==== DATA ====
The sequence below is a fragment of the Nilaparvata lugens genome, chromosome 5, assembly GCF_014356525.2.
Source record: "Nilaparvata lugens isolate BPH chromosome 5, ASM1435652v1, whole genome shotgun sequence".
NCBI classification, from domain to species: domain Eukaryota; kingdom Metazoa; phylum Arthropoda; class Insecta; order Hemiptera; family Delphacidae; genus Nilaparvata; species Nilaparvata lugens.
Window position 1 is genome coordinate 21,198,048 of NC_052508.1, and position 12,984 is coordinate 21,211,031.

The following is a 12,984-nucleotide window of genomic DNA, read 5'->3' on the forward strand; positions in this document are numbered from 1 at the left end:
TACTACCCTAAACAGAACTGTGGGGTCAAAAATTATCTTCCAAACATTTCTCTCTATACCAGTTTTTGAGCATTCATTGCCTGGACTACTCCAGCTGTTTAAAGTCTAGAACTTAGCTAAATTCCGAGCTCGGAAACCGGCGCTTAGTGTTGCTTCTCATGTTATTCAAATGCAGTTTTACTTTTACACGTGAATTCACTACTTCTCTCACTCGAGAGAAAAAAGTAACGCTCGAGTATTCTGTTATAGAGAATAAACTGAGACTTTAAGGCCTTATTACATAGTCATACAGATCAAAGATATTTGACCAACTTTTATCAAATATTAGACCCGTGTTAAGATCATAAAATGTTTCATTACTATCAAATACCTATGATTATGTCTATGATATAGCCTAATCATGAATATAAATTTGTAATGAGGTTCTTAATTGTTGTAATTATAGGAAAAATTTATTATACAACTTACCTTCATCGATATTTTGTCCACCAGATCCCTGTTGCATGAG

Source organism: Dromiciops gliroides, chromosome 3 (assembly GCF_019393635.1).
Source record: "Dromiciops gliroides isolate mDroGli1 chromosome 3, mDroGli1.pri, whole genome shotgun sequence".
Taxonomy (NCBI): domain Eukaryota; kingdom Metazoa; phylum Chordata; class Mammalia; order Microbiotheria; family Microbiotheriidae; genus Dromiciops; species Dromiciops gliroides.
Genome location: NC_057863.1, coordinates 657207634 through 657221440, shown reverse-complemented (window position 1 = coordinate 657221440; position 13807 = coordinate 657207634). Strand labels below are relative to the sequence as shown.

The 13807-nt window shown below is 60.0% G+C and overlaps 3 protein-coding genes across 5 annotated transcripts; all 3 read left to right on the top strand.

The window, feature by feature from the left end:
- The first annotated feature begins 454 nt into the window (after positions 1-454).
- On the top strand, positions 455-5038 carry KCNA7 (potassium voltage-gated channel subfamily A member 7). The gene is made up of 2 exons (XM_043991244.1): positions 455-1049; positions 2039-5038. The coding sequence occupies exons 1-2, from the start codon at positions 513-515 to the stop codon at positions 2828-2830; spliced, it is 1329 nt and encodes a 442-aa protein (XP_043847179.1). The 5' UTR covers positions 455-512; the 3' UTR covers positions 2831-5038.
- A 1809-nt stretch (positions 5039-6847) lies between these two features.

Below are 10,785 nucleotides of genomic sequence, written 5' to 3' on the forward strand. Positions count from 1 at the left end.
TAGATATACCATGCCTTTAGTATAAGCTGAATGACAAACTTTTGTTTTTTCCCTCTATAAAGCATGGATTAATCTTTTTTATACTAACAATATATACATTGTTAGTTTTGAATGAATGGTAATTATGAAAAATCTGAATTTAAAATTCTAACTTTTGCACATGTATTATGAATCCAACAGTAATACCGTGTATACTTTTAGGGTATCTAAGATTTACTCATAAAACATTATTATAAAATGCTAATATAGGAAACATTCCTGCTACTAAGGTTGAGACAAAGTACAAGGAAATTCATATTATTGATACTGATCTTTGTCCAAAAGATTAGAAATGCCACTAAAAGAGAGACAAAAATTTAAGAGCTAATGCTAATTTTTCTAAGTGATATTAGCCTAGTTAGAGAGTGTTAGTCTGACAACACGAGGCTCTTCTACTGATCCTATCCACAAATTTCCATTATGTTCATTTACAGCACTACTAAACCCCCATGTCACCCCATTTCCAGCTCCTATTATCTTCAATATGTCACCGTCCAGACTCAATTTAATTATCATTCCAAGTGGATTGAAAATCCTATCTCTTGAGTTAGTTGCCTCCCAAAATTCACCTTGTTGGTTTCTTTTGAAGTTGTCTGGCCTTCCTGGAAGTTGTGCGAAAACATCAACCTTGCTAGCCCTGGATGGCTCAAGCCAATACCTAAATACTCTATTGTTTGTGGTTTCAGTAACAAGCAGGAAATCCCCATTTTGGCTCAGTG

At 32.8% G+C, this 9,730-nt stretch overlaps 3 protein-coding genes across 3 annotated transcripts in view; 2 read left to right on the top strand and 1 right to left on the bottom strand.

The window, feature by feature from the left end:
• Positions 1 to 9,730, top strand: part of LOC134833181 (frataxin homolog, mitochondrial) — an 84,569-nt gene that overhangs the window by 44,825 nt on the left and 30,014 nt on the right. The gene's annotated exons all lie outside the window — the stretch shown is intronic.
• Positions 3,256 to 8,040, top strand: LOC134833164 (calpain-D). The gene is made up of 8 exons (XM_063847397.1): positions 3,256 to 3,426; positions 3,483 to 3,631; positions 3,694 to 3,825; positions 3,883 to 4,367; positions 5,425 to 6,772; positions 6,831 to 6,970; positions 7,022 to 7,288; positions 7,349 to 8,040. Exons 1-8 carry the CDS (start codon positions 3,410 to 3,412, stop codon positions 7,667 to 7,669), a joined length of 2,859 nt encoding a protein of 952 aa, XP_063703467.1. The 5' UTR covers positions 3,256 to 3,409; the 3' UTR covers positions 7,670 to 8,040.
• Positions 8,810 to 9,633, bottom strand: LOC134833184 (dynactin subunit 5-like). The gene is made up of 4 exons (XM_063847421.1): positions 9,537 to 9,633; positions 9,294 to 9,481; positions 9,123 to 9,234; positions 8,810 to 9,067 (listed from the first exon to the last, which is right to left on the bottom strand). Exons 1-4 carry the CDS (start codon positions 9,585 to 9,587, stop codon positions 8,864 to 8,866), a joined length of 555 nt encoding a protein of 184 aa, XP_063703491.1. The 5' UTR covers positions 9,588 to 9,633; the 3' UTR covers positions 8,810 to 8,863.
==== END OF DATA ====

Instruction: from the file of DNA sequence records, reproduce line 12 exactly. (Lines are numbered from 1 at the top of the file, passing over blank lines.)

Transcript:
The window, feature by feature from the left end: